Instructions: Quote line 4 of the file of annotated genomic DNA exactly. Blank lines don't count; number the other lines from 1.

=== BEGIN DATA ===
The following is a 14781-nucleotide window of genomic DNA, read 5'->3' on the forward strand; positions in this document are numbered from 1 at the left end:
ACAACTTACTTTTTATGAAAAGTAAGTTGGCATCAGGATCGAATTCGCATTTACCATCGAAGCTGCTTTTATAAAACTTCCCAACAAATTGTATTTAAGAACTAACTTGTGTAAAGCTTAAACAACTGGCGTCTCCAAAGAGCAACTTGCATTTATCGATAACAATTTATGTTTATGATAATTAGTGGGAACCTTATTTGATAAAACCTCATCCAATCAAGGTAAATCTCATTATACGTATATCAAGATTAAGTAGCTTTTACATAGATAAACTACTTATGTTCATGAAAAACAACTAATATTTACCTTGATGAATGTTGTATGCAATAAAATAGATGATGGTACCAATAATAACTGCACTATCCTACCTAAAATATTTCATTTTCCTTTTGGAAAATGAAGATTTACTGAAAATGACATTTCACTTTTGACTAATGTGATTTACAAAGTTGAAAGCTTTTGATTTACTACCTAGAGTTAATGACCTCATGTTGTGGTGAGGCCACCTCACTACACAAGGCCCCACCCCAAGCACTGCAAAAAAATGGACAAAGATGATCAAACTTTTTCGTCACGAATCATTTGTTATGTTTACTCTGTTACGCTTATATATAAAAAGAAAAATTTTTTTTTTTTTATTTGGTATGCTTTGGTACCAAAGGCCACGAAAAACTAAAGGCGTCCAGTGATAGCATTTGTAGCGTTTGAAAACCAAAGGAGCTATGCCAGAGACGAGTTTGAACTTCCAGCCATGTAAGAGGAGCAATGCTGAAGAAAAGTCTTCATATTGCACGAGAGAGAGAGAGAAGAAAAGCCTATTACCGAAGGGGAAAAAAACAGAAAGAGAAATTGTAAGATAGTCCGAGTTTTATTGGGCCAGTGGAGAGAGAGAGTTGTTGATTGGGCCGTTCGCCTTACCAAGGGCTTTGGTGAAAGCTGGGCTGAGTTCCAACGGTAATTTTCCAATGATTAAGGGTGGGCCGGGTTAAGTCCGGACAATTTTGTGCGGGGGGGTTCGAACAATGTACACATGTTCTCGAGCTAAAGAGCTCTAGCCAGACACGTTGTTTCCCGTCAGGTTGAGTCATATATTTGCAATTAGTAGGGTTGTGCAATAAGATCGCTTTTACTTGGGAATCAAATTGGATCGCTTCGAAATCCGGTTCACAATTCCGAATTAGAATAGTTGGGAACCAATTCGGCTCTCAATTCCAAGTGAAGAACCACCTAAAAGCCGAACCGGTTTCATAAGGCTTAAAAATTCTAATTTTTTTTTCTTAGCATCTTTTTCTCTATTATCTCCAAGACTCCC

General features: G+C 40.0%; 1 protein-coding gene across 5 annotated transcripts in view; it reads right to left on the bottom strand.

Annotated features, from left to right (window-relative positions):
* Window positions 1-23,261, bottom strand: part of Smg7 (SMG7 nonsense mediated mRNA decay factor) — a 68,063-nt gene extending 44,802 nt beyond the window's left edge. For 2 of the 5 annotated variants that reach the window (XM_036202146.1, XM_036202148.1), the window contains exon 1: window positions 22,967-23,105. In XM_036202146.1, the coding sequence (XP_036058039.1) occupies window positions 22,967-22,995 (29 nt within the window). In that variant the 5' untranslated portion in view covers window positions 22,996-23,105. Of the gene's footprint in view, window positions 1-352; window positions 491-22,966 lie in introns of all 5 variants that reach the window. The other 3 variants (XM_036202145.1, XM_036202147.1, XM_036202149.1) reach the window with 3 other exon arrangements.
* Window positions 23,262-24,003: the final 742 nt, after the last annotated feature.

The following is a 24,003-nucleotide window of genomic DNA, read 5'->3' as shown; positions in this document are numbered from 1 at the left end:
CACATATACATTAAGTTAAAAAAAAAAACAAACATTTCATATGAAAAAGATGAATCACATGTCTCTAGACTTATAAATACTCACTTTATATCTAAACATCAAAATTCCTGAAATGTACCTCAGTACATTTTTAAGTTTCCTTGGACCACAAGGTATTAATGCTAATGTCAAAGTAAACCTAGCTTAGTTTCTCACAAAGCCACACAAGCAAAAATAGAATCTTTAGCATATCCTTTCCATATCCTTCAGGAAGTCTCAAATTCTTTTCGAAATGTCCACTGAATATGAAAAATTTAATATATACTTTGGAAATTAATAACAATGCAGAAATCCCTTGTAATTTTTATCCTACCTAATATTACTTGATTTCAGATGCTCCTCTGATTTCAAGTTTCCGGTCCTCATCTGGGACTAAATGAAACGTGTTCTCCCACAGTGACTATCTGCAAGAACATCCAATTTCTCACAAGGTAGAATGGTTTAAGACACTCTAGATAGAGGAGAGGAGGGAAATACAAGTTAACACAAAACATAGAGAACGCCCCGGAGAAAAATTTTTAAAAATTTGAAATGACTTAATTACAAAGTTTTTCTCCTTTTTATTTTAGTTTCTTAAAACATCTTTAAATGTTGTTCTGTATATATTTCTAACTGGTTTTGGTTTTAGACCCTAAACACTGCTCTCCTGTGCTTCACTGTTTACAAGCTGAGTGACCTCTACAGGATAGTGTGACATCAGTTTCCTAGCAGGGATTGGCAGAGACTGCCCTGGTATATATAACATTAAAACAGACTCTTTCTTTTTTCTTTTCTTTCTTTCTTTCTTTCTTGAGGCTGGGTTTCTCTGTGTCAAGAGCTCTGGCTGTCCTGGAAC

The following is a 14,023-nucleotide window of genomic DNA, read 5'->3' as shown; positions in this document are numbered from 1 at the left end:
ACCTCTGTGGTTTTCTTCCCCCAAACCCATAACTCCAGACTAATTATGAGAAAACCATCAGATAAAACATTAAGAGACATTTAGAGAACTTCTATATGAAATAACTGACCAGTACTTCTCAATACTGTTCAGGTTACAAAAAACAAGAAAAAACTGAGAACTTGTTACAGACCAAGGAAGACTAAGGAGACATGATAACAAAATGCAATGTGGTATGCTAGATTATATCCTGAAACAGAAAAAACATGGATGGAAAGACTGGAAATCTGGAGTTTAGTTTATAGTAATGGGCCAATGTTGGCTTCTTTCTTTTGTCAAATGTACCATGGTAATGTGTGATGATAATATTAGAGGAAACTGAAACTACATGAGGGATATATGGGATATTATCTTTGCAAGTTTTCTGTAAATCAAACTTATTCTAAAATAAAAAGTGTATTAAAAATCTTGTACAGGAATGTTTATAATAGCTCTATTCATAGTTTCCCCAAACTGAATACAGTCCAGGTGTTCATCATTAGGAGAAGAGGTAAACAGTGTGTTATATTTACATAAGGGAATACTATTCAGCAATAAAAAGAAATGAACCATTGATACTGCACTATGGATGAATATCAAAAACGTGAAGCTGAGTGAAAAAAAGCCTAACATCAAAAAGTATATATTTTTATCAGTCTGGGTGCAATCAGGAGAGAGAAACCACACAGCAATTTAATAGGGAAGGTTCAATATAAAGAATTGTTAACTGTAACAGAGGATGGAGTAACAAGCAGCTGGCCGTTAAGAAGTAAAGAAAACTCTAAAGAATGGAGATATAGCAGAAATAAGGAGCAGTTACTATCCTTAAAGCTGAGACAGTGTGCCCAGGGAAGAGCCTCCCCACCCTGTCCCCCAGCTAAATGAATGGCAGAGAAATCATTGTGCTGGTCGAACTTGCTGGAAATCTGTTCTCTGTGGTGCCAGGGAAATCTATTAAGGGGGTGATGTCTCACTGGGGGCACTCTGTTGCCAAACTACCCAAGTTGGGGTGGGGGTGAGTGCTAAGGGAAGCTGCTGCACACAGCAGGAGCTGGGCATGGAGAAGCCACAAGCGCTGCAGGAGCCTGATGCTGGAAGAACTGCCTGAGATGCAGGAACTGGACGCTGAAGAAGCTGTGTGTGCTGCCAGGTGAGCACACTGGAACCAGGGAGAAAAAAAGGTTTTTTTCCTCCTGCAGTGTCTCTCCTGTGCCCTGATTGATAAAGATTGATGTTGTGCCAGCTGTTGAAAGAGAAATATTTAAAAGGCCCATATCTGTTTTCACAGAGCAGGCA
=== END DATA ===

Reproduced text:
Annotated features, from left to right (window-relative positions):